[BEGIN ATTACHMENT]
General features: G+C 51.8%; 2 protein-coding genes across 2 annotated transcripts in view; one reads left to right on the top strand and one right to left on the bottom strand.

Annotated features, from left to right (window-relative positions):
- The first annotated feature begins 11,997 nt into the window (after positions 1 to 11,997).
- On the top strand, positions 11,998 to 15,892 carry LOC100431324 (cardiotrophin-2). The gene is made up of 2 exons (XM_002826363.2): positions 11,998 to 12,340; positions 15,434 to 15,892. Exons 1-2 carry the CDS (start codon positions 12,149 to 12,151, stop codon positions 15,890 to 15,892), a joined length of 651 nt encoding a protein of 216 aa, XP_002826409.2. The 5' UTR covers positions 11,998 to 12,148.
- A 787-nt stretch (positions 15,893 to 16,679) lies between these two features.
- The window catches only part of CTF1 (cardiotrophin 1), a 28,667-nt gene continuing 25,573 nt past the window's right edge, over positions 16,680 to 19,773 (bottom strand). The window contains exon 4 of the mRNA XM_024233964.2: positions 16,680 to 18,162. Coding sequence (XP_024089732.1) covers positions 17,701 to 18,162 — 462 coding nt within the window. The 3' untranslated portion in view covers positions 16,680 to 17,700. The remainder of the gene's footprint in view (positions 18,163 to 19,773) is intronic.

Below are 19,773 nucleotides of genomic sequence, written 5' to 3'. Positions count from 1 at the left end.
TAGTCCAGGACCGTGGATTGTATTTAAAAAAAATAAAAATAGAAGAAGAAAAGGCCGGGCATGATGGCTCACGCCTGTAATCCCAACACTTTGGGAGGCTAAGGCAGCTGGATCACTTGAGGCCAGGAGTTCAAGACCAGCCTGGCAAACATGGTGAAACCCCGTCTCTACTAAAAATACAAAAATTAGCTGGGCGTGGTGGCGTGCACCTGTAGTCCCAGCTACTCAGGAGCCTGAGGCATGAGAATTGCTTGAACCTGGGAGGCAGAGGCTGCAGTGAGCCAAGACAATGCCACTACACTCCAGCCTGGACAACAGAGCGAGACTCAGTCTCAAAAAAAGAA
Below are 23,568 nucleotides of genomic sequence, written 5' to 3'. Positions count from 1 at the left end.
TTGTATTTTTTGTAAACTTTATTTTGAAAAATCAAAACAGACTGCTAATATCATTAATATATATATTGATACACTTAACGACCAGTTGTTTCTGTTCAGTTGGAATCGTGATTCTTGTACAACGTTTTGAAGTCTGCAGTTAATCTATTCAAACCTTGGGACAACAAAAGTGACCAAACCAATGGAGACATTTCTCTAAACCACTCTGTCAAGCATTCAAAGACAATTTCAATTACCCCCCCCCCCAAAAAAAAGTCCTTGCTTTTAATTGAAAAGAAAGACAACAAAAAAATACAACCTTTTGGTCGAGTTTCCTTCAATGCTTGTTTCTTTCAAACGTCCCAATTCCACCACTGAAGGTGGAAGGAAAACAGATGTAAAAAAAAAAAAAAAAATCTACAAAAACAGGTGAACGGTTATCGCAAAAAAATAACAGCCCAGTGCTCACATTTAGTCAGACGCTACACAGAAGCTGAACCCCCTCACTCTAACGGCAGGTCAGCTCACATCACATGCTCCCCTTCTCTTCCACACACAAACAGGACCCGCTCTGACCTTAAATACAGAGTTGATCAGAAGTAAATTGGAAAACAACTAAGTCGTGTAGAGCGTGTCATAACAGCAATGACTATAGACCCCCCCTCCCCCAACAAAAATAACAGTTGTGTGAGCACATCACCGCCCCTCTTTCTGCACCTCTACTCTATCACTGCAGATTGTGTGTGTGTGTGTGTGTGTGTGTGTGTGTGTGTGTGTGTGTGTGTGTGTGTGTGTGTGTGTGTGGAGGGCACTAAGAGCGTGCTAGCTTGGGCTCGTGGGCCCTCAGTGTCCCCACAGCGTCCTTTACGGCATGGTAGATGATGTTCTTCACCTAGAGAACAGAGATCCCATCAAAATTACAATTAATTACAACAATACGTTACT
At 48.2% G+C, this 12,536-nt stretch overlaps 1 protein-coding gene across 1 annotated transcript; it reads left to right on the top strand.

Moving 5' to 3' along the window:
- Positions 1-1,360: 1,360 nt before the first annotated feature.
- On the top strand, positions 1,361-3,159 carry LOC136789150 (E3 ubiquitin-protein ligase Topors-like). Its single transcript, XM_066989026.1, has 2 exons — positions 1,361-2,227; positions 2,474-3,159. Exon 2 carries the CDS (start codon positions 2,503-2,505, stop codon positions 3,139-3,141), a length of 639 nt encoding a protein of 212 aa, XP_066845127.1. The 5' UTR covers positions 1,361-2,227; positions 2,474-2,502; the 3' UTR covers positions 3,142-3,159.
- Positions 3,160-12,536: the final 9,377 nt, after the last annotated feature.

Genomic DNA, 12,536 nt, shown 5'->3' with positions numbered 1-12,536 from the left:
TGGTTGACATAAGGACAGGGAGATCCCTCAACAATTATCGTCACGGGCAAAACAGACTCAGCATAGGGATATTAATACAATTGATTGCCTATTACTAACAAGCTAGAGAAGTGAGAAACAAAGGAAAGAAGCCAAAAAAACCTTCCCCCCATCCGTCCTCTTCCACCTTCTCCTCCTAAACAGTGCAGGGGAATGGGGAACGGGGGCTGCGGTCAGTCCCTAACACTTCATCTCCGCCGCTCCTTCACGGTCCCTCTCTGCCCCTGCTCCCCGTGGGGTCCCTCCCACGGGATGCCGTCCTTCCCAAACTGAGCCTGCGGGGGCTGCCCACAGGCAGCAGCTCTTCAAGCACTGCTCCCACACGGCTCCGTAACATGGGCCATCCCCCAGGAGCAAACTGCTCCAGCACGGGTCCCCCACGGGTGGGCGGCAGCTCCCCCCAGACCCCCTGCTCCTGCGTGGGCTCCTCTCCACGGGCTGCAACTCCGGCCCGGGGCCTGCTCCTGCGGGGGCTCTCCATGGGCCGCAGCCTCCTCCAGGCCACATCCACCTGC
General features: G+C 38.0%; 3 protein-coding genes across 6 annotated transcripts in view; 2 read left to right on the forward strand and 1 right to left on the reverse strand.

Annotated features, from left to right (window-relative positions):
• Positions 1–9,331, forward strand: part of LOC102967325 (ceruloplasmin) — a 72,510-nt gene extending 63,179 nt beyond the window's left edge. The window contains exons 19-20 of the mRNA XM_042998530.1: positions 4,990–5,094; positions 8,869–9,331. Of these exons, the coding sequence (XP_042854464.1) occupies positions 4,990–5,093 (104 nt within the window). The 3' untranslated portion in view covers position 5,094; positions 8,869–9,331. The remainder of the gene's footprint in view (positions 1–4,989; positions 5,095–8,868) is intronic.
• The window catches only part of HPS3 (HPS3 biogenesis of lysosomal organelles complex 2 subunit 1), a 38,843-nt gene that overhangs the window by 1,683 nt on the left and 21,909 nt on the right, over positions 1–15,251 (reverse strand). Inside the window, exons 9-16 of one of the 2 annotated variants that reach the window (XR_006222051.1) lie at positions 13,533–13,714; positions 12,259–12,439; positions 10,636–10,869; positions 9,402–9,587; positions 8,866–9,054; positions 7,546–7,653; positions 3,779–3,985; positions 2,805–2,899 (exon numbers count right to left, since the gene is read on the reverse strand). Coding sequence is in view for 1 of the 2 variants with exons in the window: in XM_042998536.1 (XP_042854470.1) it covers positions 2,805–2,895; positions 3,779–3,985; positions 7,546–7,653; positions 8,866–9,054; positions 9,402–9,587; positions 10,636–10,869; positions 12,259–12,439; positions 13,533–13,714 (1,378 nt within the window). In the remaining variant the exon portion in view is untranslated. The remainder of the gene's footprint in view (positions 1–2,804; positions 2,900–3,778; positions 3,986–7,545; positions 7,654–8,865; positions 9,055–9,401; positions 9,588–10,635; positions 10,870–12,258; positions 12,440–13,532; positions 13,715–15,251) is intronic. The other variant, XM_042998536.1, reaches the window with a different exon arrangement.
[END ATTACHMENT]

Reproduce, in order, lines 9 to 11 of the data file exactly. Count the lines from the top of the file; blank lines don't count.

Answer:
Below are 23,568 nucleotides of genomic sequence, written 5' to 3'. Positions count from 1 at the left end.
TTGTATTTTTTGTAAACTTTATTTTGAAAAATCAAAACAGACTGCTAATATCATTAATATATATATTGATACACTTAACGACCAGTTGTTTCTGTTCAGTTGGAATCGTGATTCTTGTACAACGTTTTGAAGTCTGCAGTTAATCTATTCAAACCTTGGGACAACAAAAGTGACCAAACCAATGGAGACATTTCTCTAAACCACTCTGTCAAGCATTCAAAGACAATTTCAATTACCCCCCCCCCCAAAAAAAAGTCCTTGCTTTTAATTGAAAAGAAAGACAACAAAAAAATACAACCTTTTGGTCGAGTTTCCTTCAATGCTTGTTTCTTTCAAACGTCCCAATTCCACCACTGAAGGTGGAAGGAAAACAGATGTAAAAAAAAAAAAAAAAATCTACAAAAACAGGTGAACGGTTATCGCAAAAAAATAACAGCCCAGTGCTCACATTTAGTCAGACGCTACACAGAAGCTGAACCCCCTCACTCTAACGGCAGGTCAGCTCACATCACATGCTCCCCTTCTCTTCCACACACAAACAGGACCCGCTCTGACCTTAAATACAGAGTTGATCAGAAGTAAATTGGAAAACAACTAAGTCGTGTAGAGCGTGTCATAACAGCAATGACTATAGACCCCCCCTCCCCCAACAAAAATAACAGTTGTGTGAGCACATCACCGCCCCTCTTTCTGCACCTCTACTCTATCACTGCAGATTGTGTGTGTGTGTGTGTGTGTGTGTGTGTGTGTGTGTGTGTGTGTGTGTGTGTGTGTGTGTGTGTGGAGGGCACTAAGAGCGTGCTAGCTTGGGCTCGTGGGCCCTCAGTGTCCCCACAGCGTCCTTTACGGCATGGTAGATGATGTTCTTCACCTAGAGAACAGAGATCCCATCAAAATTACAATTAATTACAACAATACGTTACT
At 48.2% G+C, this 12,536-nt stretch overlaps 1 protein-coding gene across 1 annotated transcript; it reads left to right on the top strand.